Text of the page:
Tuesday, March 27, 2012

Great Britain

So once upon a time when we first got to site, Anthony's director had trouble saying my name and started calling me 'Britain.' I decided to forgive easy since foreign names can be difficult and I STILL haven't gotten down many Mongolian names of people who attend my classes.... (should proooobably get on that.) Anyway, we've come too far and it's been waaay too long for me to all of a sudden correct her now, so in her eyes, I AM BRITAIN. And since she is the boss, several of Anth's OTHER counterparts are jumping on board so, I guess  my transformation to Britain is complete... tell your friends.

So what's Britain been up to lately you might ask? Well, lots. We just got back from 10 days in the capital which was both great and draining. Of course I managed to injure myself, but what was confusing to me, was that no actual injury occurred, but here I sit left with Achilles tendinopathy. Basically the insane pace in which I walk coupled with the frequency I was walking around the city, and the fashion boots I was sporting, resulted in an inflamed Achilles. Bad timing considering I had juuuust started training for a marathon I'm running later this summer. But I'm choosing NOT to take this as any type of sign....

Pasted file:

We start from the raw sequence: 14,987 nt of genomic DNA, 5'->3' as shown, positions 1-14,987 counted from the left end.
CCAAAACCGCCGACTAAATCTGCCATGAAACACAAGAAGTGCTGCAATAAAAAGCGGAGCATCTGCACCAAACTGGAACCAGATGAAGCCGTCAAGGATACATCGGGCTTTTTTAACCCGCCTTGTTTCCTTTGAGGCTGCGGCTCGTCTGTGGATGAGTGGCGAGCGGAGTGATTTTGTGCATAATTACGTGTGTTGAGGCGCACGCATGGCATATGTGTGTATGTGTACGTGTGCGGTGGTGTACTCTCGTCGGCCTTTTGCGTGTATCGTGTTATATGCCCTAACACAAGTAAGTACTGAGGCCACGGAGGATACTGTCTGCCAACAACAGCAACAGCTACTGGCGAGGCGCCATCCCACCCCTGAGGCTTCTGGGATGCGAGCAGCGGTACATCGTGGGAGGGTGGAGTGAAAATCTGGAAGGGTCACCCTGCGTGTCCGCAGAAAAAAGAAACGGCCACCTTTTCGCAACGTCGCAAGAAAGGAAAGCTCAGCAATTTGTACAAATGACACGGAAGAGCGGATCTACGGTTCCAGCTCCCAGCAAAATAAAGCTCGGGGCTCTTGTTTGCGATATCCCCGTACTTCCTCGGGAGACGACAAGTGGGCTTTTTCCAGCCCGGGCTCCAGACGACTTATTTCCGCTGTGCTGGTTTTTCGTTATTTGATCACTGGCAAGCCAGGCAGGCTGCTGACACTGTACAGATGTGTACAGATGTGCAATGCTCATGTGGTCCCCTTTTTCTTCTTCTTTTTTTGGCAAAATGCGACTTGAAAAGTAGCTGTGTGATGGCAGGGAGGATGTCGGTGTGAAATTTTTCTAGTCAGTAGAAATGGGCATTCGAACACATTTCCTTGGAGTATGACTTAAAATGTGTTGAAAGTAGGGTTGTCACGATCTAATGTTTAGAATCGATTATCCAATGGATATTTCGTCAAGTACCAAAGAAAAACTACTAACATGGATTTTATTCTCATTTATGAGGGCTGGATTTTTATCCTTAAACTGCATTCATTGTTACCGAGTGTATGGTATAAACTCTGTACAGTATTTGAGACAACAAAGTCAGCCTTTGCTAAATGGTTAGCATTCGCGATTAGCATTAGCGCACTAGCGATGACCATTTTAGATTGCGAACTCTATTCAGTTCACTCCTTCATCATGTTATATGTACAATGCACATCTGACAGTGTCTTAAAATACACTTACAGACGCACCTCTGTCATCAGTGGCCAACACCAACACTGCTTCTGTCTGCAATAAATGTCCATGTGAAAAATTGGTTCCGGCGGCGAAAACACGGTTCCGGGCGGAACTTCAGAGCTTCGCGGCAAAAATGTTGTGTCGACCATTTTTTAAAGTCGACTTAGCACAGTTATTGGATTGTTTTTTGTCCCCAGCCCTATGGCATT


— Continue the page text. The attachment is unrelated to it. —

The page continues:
The training we attended was a project design and management seminar. We got to bring a counterpart from our community that is involved in our project. When I originally applied, the person I wanted to bring ended up having too much experience, as she'd been to a training of that nature in the past. So we moved on and found someone from the Agriculture Department in my town, met with him, and caught him up to speed on our greenhouse project. Two days before we left, we found out that he had a seminar of his own to go to that was both work related and mandatory - therefore taking precedence over OUR seminar. After scrambling to find someone, we landed on my original counterpart's husband Nayanbuu.  We were scheduled to meet up at the PC office promptly at 7:50 on Monday morning, and I still hadn't met this person face to face. Luckily it all worked out and we were able to spend 3 solid days working on the finer details of our project and planned where to go from here.